A Hymn to the Virgin
In A Hymn to the Virgin Britten perhaps comes nearest to the traditional conception of English church music. Based on an anonymous text its antiphonal echo effects and regular bar-groups invest this delightful little work with a naïve and gentle form of expression that is direct in its appeal and totally persuasive in its language. It dates from 1930, a notable offering from a composer on the very threshold of his career.

A Hymn of St Columba (Regis regum rectissimi)
The words of this hymn are attributed to St Columba (521-597) and Britten’s setting of them dates from the very last days of 1962. The work is simple in the best sense of the term. Its craftsmanship is as unerring as is its sensitivity to the text. St Columba was founder of the monastery of Iona and from the island shrine he made missionary journeys to the Highlands of Scotland.

Deus in adjutorium meum
From 1934 to 1939 incidental music for films and radio plays were significant in Britten’s early development of certain creative disciplines. At the end of the war the composer again interested himself in incidental music, collaborating with Ronald Duncan in the latter’s This Way to the Tomb (1945). (It was the same author who, at about the same time, adapted André Obey’s treatment of the Lucretia legend for the chamber opera The Rape of Lucretia.) This Way to the Tomb is divided into two parts, Masque and Antimasque, and whilst the Antimasque has been described as satirical to a point of amiable banality, the music for the Masque is all vocal, much of it choral, and includes the setting, here recorded, of Psalm 70, ‘Deus in adjutorium meum …’, for unaccompanied voices.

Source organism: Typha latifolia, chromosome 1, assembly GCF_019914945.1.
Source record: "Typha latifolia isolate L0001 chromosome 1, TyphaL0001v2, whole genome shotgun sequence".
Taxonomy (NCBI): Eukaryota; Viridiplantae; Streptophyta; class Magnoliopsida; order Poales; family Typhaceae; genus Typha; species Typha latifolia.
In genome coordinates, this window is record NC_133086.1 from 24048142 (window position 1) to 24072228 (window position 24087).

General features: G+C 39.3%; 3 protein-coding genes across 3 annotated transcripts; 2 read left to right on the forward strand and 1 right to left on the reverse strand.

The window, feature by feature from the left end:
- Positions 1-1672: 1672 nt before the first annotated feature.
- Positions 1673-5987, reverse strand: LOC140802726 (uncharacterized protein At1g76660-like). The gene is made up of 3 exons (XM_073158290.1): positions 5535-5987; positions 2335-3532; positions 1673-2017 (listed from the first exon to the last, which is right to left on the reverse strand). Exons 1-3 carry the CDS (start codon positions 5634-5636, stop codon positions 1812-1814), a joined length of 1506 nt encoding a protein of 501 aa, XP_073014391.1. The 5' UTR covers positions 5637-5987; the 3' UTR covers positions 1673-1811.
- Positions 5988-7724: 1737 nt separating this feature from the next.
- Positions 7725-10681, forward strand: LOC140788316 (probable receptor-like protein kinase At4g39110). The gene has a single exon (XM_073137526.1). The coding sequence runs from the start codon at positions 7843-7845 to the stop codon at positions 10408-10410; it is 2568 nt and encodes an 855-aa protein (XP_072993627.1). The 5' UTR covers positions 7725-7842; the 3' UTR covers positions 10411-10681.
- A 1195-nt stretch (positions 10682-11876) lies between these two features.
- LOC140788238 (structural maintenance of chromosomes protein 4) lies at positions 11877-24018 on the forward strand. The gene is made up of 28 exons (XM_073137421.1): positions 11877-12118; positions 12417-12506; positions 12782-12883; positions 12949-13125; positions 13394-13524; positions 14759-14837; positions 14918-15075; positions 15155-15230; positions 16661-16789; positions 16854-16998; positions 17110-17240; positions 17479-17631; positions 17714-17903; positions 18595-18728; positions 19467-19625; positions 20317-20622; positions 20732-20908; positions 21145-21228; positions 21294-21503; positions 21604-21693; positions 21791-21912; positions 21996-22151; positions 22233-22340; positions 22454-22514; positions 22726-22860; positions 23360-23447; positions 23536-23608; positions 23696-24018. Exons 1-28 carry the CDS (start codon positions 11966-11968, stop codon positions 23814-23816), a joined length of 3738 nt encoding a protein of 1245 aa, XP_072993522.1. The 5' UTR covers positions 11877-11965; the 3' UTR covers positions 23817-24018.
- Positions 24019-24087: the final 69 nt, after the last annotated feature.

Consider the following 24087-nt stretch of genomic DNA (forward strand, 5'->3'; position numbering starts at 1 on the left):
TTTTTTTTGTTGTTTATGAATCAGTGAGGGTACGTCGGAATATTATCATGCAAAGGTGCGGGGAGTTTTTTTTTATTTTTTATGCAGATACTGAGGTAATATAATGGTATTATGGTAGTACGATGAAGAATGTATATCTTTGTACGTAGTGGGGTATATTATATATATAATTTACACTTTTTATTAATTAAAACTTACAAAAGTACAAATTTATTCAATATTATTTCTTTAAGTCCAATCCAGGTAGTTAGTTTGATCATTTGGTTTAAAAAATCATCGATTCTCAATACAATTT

Jubilate Deo in E Flat
This setting of the 100th Psalm was written in August 1934 and intended as a companion piece to the Te Deum in C which preceded it by some three weeks. Britten decided against publishing this first Jubilate setting and it did not appear in print until 1984. The composer had, however, produced a second Jubilate setting in 1961 at the request of the Duke of Edinburgh.

The original Te Deum of 1934 has been described by Peter Evans as ‘self-consciously economical’ and earlier by Constant Lambert as ‘drab and penitential’. Such criticisms could scarcely be applied to the Jubilate Deo which already bears the imprint of a genius at word-setting and contains several characteristic harmonic shifts to intrigue the ear.

Peter Lamb © 1986